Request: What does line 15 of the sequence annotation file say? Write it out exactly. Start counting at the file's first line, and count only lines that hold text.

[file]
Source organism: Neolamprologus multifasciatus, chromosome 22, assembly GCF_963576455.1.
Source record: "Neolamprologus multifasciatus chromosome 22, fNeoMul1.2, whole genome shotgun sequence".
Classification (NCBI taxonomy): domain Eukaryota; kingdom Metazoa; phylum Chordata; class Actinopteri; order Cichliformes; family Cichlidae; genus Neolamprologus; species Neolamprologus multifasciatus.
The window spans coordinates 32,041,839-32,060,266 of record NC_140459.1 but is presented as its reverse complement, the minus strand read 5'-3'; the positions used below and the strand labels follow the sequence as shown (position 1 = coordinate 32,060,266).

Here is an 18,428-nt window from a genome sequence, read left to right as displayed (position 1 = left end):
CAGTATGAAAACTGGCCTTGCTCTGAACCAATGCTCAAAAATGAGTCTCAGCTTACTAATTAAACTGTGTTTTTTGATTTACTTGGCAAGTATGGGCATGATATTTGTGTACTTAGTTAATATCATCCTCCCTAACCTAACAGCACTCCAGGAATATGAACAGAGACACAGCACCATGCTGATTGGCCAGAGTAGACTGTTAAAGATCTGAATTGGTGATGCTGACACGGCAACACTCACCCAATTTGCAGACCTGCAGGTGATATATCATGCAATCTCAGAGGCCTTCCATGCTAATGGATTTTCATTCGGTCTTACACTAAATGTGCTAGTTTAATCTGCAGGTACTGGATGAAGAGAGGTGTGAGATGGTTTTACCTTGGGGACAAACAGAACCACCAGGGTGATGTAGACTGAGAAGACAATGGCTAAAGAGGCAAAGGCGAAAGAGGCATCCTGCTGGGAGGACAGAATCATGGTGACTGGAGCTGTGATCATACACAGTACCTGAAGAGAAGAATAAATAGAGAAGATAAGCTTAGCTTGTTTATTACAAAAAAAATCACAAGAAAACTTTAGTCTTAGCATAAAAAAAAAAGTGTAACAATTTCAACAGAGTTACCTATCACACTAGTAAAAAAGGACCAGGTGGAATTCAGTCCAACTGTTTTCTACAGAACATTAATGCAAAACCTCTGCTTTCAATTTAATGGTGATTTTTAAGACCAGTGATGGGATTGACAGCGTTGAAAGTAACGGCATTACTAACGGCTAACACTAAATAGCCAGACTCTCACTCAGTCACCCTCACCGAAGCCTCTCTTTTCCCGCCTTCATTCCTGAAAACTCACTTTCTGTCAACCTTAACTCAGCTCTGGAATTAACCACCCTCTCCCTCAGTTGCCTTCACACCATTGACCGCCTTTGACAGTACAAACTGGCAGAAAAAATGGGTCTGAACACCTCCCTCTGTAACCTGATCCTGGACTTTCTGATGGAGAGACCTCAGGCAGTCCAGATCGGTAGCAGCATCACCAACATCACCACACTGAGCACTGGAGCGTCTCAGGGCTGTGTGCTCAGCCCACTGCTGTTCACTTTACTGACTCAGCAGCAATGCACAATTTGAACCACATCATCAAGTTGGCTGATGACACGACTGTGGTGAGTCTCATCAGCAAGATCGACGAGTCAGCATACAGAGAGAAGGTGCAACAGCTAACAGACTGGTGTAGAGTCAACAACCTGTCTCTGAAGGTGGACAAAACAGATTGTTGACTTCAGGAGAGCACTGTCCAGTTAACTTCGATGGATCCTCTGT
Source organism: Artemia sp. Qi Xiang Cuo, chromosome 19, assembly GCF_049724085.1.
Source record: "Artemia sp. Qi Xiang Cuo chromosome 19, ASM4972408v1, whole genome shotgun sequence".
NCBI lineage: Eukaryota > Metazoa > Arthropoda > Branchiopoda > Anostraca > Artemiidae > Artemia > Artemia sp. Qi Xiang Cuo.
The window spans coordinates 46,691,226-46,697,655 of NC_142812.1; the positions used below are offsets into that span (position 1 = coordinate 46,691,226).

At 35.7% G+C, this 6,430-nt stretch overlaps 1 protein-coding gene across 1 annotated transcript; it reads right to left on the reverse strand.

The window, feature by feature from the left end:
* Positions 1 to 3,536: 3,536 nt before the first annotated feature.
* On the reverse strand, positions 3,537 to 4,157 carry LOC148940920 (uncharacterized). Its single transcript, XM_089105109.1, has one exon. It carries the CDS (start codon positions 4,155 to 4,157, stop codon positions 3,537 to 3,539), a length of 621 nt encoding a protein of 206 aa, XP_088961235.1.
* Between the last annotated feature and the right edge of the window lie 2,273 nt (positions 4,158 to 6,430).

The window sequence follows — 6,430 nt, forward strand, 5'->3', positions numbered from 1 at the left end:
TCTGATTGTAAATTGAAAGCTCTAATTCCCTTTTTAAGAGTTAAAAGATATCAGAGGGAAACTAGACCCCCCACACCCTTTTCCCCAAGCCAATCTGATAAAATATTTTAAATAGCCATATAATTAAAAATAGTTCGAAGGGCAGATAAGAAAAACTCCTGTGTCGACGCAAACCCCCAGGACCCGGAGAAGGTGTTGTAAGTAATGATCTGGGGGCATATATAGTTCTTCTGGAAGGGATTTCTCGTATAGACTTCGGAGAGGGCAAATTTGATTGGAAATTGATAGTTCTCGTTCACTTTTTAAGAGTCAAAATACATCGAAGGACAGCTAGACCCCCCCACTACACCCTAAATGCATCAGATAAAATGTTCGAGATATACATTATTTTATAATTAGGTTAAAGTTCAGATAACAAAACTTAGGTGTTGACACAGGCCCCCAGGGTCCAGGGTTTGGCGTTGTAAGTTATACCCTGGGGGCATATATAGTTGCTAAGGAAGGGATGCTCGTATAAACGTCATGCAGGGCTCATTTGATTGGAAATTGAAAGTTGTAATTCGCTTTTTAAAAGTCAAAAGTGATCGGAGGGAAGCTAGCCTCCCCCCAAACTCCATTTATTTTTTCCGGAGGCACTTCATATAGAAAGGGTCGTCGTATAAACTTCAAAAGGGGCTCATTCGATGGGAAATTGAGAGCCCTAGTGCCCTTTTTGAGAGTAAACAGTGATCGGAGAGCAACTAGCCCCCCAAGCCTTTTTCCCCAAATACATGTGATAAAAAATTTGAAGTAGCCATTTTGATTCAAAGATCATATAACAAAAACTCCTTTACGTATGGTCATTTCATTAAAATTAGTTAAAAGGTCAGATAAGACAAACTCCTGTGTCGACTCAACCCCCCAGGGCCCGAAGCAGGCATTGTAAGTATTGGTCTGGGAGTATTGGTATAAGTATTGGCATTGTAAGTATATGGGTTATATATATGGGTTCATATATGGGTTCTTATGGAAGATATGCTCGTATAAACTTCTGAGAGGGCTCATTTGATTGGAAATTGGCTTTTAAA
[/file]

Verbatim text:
* Between the last annotated feature and the right edge of the window lie 2,273 nt (positions 4,158 to 6,430).